Hip Replacement Preoperative Procedures
Before total hip replacement surgery, patients undergo a dental evaluation, full physical examination, and several tests (e.g., chest x-ray, blood tests, urinalysis, EKG). The surgeons use orthopedic instruments and Hip Prosthesis Implants to perform the surgery, provided by the orthopedic product suppliers. Patients who are overweight may be advised to lose weight to decrease the risk of complications at the time of and after surgery. In some cases, patients donate blood before surgery in case a blood transfusion is essential during the procedure.
Before surgery, patients should follow their health care provider’s directions for drinking, eating, and taking medicine. In most cases, patients are advised not to drink or eat after midnight the night before the procedure.
Postoperative Care after Hip Replacement Surgery
After surgery, patients are taken to the post-anesthesia care unit (PACU) as well as being closely monitored by the nursing staff until they are coherent and awake. Once the anesthesia wears off, the patient is transferred to her or his hospital room.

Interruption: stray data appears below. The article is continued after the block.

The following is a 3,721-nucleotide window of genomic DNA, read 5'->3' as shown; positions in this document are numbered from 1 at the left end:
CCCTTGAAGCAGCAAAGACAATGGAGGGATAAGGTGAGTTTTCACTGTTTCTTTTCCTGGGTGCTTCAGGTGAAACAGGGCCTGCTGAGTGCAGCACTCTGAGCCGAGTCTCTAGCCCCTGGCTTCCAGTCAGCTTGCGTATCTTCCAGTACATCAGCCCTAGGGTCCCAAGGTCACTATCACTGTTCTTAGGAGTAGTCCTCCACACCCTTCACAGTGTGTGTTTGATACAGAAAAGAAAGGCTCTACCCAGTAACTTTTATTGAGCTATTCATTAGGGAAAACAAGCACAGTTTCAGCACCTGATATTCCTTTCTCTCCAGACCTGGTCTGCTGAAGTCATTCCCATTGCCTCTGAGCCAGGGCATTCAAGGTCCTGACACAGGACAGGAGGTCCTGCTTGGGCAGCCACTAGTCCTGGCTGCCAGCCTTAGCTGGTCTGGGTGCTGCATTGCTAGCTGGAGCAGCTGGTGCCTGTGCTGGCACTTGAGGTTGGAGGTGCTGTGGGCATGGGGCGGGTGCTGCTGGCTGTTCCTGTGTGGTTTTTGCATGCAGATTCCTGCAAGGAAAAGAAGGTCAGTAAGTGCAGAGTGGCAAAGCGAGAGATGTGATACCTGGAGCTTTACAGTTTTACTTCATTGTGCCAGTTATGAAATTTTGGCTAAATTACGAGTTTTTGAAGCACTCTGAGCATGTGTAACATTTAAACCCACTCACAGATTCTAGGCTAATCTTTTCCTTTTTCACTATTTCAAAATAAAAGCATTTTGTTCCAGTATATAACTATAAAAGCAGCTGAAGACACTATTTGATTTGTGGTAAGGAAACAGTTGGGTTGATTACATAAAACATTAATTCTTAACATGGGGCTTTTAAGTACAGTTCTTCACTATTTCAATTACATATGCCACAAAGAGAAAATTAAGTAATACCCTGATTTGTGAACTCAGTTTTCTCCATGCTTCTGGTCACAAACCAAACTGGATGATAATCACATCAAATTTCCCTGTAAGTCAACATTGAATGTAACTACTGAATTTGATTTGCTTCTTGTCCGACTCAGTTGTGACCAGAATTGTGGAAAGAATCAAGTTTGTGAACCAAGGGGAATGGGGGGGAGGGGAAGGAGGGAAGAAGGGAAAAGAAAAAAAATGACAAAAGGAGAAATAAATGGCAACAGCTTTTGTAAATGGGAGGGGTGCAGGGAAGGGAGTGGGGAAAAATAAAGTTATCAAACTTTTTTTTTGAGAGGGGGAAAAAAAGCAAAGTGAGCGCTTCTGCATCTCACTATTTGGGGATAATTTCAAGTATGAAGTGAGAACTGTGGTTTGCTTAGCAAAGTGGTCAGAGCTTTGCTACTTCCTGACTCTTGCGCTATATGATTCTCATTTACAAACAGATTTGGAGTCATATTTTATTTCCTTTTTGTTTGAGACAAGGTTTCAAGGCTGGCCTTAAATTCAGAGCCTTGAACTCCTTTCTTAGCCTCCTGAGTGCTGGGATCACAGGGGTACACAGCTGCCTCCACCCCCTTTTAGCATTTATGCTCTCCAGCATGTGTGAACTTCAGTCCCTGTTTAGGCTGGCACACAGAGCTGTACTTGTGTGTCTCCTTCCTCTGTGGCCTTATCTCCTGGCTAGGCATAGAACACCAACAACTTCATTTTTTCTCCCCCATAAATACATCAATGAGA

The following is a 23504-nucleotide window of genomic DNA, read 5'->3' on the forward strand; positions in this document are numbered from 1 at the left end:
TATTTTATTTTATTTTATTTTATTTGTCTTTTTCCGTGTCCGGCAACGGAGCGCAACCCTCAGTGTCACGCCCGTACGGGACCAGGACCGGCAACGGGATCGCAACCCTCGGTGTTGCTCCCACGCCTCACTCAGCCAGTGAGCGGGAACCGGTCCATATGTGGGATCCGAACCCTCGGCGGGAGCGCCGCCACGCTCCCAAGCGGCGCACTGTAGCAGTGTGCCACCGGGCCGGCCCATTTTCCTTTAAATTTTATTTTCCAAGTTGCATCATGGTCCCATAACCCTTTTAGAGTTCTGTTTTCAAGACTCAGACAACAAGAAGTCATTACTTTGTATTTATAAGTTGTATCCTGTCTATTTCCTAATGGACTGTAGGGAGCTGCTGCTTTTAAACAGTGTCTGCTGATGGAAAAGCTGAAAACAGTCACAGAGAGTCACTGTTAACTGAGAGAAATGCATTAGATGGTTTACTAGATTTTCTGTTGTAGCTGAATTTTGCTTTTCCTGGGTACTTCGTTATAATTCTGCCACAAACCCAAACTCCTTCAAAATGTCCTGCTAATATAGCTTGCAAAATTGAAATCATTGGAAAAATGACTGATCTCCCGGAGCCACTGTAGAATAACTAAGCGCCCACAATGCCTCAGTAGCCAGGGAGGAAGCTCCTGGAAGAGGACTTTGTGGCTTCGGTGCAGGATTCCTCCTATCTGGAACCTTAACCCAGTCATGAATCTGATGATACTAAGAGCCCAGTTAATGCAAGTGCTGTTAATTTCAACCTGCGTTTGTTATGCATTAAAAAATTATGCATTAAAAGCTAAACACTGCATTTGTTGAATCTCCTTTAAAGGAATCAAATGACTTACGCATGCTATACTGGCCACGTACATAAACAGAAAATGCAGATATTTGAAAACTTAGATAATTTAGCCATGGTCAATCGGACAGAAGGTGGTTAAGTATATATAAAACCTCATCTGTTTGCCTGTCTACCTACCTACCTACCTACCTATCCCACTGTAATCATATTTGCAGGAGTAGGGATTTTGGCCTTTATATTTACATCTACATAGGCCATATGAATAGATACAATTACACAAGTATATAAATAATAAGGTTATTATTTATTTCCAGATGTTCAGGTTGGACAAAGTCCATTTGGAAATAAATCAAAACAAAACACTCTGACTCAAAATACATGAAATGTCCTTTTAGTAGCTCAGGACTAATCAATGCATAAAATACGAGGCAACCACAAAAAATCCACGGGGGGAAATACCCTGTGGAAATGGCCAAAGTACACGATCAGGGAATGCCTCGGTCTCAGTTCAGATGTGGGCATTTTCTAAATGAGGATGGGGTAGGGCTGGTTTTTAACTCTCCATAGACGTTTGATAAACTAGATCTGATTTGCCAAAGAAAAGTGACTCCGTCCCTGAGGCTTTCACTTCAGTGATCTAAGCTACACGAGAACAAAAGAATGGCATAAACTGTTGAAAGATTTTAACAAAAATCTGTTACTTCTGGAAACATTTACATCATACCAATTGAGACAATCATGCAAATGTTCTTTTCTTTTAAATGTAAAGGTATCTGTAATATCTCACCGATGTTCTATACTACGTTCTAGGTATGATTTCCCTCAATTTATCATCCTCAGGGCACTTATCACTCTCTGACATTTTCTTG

Following hip replacement surgery, patients often remain in the hospital for 3-7 days. The length of recovery relies on the kind of surgery performed (e.g., traditional, minimally invasive), the overall health of the patient, and the success of rehabilitation.
After the process, patients must limit movement and the hip often is braced in the accurate position. In most cases, a drain is inserted near the site of the incision to excess drain fluid and patients continue to take intravenous (i.e., by a vein; IV) fluids. Patients who have trouble urinating can have a catheter in place to drain the bladder. Prescription pain relievers are utilized to reduce discomfort.
Patients often are required to do simple coughing exercises or breathing to decrease the risk of fluid in the lungs. Physical therapy normally begins the day after surgery. Within 2 days, most patients can stand, sit up, and walk with assistance and Charlotte Web GuidancePA. Staples or stitches (sutures) are often removed in about 2 weeks.